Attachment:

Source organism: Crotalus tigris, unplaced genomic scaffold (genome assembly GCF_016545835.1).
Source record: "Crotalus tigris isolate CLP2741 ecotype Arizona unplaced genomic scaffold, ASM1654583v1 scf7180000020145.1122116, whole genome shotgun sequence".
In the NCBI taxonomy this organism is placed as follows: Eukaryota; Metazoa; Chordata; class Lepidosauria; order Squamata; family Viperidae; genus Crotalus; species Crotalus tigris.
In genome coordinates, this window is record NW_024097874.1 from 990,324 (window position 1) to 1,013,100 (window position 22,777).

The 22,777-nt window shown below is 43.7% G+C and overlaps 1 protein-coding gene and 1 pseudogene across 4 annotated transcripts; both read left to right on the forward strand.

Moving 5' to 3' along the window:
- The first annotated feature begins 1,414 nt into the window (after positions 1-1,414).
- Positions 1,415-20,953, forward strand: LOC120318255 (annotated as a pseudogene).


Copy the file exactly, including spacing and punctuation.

Source organism: Crotalus tigris, unplaced genomic scaffold (genome assembly GCF_016545835.1).
Source record: "Crotalus tigris isolate CLP2741 ecotype Arizona unplaced genomic scaffold, ASM1654583v1 scf7180000020145.1122116, whole genome shotgun sequence".
In the NCBI taxonomy this organism is placed as follows: Eukaryota; Metazoa; Chordata; class Lepidosauria; order Squamata; family Viperidae; genus Crotalus; species Crotalus tigris.
In genome coordinates, this window is record NW_024097874.1 from 990,324 (window position 1) to 1,013,100 (window position 22,777).

The 22,777-nt window shown below is 43.7% G+C and overlaps 1 protein-coding gene and 1 pseudogene across 4 annotated transcripts; both read left to right on the forward strand.

Moving 5' to 3' along the window:
- The first annotated feature begins 1,414 nt into the window (after positions 1-1,414).
- Positions 1,415-20,953, forward strand: LOC120318255 (annotated as a pseudogene).